Microplastics are everywhere, including in New Zealand’s rainfall

(Natural News)
New research published in the journal Environmental Science & Technology reveals that in 2020 alone, some 74 metric tons of microplastics – that is, the plastic particulates released from waste into the environment – fell on the city of Auckland in New Zealand via rainfall.

The first peer-reviewed study of its kind to calculate the total mass of microplastics in a city’s air, the paper found that the pollution equivalent of three million plastic bottles falls on Auckland in an average year – a truly astounding level that is much higher than generally accepted estimates.

Researchers say the global prevalence of airborne microplastics appears to be much higher than previously believed. Most of these particulates are too small to be seen with the naked eye, though scientists were able to identify them using a colored, light-emitting dye.

For analysis, researchers also applied heat treatment, which allowed them to calculate an aggregate mass of the particulates in terms of volume and tonnage. (Related: The average person consumes a credit card’s worth of microplastics every week in tainted food.)

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“The smaller the size ranges we looked at, the more microplastics we saw,” said Joel Rindelaub, the study’s lead author and a chemical scientist at The University of Auckland. “This is notable because the smallest sizes are the most toxicologically relevant.”

Chances are you’re inhaling microplastics right now and don’t even know it

The smaller the size of a microplastic particulate, the easier time it has being inhaled and entering cells. If small enough, microplastics can even build up in vital organs such as the liver and cross the blood-brain barrier, accumulating in the brain.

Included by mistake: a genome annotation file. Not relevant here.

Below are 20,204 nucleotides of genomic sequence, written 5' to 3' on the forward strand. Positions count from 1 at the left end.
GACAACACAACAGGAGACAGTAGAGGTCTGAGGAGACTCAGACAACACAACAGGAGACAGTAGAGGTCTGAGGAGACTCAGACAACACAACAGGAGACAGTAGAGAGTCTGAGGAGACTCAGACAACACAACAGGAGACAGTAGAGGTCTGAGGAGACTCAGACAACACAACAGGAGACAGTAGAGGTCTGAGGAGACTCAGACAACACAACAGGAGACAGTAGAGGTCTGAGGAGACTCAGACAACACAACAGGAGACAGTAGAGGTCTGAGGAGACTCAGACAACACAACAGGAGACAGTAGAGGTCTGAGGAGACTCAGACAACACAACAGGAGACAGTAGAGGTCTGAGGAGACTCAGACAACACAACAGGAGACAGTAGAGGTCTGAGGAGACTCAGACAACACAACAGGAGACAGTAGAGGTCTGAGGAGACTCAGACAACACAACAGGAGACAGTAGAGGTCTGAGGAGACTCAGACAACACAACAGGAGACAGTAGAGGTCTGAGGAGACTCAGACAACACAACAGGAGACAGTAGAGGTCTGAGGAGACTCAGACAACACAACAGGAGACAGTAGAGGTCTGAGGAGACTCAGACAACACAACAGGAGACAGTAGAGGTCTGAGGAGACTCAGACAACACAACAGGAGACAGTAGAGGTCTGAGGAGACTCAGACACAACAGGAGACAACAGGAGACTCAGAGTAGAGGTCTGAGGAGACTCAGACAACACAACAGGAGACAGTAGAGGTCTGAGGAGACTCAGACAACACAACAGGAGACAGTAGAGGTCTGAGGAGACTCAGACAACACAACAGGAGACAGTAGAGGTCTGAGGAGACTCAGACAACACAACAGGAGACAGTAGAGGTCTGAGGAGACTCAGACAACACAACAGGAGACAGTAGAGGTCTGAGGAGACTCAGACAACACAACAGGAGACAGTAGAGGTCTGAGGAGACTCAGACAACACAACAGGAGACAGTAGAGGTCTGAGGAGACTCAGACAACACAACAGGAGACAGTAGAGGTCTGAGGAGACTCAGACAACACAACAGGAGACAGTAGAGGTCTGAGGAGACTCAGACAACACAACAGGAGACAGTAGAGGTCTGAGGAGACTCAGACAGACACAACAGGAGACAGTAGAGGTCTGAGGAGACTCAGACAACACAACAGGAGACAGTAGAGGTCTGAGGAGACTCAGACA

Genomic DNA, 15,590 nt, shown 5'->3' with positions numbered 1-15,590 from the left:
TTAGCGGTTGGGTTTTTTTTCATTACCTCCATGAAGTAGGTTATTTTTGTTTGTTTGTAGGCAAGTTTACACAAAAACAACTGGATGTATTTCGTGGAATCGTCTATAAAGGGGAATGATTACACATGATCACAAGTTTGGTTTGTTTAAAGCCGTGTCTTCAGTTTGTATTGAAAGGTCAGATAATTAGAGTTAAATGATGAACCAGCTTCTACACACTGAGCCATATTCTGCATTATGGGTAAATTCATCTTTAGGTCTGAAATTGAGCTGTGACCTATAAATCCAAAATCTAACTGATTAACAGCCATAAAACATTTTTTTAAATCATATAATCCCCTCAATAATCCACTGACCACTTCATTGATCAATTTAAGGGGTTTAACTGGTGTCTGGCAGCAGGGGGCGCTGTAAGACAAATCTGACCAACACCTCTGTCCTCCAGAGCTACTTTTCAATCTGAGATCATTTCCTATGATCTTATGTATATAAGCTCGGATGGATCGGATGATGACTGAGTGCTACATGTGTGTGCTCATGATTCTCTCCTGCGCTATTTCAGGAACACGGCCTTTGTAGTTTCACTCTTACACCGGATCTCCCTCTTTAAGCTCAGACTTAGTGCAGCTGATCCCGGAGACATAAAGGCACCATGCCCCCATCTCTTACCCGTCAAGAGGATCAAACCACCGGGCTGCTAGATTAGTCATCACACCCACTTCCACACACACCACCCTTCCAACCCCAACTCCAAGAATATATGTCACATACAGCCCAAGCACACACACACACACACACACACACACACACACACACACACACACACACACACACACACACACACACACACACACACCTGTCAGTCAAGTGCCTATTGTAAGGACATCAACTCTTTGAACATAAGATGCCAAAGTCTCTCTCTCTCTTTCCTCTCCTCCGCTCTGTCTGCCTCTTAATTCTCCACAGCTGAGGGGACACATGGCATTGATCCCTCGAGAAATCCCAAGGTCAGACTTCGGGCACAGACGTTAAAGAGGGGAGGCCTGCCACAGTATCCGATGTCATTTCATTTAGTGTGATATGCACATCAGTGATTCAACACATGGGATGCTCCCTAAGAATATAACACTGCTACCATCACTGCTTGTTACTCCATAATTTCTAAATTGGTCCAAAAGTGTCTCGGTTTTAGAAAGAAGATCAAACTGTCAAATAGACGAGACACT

Brighteon.TV

In one square meter in one day in 2020, the average number of airborne plastics floating around Auckland was found to be 4,885. Comparatively for that same year in the same amount of space, London’s count was just 771.

A 2019 study that looked at the cities of Hamburg and Paris found that airborne plastics in that same one-square-meter space were 275 and 110, respectively.

“The discrepancy is largely because of the Auckland study’s inclusion of smaller size ranges, which were not part of previous research,” noted Bloomberg.

Rindelaub says that while more work needs to be done to quantify precisely how much plastic the average person is breathing in, it is clear from what we already know that inhalation of microplastics “is an important route of exposure” that cannot be ignored.

Since the 1950s when plastics first started being mass produced, some 8.3 billion metric tons of it have been generated. Of that, 79 percent has ended up in landfills or been dumped in the wild where it gradually breaks down and turns into microplastics.

“Once they enter the natural environment, they can pollute soil, kill wildlife and find their way into the food chain,” reports indicate.

In Auckland, the most-detected form of plastic was polyethylene, followed by polycarbonate. The former is a common packaging material while the latter is used in electrical and electronic appliances.

Since Auckland is located near the ocean and gets heavy winds from the Hauraki Gulf of New Zealand’s North Island, it is speculated that this could be a reason why more microplastics are being detected there compared to other more inland cities in other parts of the world.

“The production of airborne microplastics from breaking waves could be a key part of the global transport of microplastics,” Rindelaub explained. “And it could help explain how some microplastics get into the atmosphere and are carried to remote places, like here in New Zealand.”

The world’s growing microplastics problem is much more serious than many people realize. To learn more about the dangers and toxicity of exposure, be sure to check out Microplastics.news.

Sources for this article include:

Bloomberg.com

NaturalNews.com

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